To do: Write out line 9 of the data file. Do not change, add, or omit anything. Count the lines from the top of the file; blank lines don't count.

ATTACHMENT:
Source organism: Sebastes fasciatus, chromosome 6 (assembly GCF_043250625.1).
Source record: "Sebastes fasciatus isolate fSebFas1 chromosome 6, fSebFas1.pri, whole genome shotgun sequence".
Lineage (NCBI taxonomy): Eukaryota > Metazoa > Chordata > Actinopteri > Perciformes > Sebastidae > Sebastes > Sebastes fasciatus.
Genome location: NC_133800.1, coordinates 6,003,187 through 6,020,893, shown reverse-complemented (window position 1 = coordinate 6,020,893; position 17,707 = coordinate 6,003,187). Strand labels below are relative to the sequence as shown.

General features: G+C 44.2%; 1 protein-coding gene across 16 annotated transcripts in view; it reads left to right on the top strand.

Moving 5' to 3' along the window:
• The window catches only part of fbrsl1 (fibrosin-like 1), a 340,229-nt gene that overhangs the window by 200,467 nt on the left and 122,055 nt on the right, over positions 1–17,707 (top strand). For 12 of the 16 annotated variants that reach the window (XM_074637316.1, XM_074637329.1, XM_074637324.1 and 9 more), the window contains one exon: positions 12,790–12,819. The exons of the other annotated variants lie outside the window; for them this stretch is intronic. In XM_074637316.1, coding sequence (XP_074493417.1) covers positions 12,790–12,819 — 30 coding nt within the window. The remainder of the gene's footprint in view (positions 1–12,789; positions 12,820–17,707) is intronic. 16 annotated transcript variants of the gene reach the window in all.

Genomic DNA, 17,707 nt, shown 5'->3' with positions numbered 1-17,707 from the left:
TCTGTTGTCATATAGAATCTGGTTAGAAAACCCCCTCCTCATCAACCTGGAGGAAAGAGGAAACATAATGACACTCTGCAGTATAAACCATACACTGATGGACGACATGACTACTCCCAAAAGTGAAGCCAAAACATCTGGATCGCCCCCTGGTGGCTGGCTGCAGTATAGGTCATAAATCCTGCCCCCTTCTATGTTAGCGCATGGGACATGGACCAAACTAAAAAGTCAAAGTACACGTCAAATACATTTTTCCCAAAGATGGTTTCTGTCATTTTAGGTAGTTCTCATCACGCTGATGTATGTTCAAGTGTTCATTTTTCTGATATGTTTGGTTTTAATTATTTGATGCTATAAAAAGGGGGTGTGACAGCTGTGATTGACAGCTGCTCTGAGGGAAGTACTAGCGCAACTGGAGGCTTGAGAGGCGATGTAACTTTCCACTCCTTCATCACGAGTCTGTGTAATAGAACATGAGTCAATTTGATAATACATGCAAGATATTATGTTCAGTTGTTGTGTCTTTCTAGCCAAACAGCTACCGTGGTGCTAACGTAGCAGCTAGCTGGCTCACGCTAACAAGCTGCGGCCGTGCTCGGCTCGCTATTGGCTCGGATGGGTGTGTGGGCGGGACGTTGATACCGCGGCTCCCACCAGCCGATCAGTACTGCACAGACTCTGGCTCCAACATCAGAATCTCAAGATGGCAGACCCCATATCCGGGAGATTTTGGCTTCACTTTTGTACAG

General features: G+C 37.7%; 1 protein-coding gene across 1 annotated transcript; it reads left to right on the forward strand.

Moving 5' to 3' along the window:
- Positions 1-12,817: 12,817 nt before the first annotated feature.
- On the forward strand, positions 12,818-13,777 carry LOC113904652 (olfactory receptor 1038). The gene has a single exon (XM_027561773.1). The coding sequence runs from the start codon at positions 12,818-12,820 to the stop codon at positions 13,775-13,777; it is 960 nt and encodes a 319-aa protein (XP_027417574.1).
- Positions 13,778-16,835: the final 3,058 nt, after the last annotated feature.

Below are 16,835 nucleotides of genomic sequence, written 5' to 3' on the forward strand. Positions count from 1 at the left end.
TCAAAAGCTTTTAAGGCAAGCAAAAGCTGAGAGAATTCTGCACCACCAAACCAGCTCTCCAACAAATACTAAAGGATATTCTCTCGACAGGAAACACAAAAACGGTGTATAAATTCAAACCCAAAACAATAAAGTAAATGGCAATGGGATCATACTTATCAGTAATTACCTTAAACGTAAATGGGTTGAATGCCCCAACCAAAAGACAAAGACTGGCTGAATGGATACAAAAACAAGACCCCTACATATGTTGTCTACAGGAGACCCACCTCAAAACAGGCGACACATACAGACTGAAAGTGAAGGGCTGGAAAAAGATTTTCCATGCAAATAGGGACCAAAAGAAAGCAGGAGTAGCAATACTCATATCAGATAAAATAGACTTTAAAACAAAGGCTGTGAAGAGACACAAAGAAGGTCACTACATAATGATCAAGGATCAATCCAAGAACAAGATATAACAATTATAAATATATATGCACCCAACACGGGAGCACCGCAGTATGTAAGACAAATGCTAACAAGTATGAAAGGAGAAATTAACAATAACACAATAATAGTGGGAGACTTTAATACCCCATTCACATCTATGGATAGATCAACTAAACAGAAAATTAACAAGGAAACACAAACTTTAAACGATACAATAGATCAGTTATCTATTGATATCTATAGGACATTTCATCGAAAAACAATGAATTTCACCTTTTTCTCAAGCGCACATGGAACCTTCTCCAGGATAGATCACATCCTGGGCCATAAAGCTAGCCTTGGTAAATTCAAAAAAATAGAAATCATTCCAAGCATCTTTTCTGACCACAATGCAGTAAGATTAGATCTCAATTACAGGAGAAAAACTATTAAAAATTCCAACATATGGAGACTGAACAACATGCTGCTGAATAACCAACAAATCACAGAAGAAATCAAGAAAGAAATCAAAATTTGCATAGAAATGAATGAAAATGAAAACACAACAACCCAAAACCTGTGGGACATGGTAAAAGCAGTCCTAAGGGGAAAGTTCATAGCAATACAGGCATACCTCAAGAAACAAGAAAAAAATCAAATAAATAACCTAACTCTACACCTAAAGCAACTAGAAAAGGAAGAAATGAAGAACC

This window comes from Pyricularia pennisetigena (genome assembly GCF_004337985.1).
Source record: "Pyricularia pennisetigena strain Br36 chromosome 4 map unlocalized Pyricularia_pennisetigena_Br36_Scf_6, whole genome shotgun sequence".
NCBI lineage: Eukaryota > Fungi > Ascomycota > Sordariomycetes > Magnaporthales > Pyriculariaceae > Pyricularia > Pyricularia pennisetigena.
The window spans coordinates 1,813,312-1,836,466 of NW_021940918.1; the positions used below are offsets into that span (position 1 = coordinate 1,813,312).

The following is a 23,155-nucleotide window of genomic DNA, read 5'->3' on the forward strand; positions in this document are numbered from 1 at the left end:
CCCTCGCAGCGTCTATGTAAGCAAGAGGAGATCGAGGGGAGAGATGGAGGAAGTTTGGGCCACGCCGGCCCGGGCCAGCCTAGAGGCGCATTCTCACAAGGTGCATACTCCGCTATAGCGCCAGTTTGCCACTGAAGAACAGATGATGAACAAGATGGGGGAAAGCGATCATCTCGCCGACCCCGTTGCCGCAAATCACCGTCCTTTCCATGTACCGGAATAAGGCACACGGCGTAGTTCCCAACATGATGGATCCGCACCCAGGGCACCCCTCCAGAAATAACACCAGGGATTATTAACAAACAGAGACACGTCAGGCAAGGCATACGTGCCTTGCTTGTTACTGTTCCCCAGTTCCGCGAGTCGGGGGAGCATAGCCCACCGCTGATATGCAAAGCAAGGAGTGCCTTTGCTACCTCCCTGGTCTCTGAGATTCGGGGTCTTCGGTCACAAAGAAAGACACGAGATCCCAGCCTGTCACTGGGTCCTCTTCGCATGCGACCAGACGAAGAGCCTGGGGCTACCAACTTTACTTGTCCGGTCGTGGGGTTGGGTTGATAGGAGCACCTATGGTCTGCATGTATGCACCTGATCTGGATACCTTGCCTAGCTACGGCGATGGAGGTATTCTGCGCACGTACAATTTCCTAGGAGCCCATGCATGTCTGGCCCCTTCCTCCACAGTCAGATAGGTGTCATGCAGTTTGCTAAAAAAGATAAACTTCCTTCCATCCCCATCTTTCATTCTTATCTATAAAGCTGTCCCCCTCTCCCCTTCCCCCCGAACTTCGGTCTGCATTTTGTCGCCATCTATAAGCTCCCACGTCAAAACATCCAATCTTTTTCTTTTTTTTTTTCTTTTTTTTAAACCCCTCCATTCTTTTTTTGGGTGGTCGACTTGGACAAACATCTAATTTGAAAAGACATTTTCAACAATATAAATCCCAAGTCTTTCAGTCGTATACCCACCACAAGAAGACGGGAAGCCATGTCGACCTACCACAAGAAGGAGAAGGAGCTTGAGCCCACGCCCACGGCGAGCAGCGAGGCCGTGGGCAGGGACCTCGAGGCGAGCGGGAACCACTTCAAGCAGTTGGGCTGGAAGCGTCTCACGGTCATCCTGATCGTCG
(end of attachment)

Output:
TCTGTTGTCATATAGAATCTGGTTAGAAAACCCCCTCCTCATCAACCTGGAGGAAAGAGGAAACATAATGACACTCTGCAGTATAAACCATACACTGATGGACGACATGACTACTCCCAAAAGTGAAGCCAAAACATCTGGATCGCCCCCTGGTGGCTGGCTGCAGTATAGGTCATAAATCCTGCCCCCTTCTATGTTAGCGCATGGGACATGGACCAAACTAAAAAGTCAAAGTACACGTCAAATACATTTTTCCCAAAGATGGTTTCTGTCATTTTAGGTAGTTCTCATCACGCTGATGTATGTTCAAGTGTTCATTTTTCTGATATGTTTGGTTTTAATTATTTGATGCTATAAAAAGGGGGTGTGACAGCTGTGATTGACAGCTGCTCTGAGGGAAGTACTAGCGCAACTGGAGGCTTGAGAGGCGATGTAACTTTCCACTCCTTCATCACGAGTCTGTGTAATAGAACATGAGTCAATTTGATAATACATGCAAGATATTATGTTCAGTTGTTGTGTCTTTCTAGCCAAACAGCTACCGTGGTGCTAACGTAGCAGCTAGCTGGCTCACGCTAACAAGCTGCGGCCGTGCTCGGCTCGCTATTGGCTCGGATGGGTGTGTGGGCGGGACGTTGATACCGCGGCTCCCACCAGCCGATCAGTACTGCACAGACTCTGGCTCCAACATCAGAATCTCAAGATGGCAGACCCCATATCCGGGAGATTTTGGCTTCACTTTTGTACAG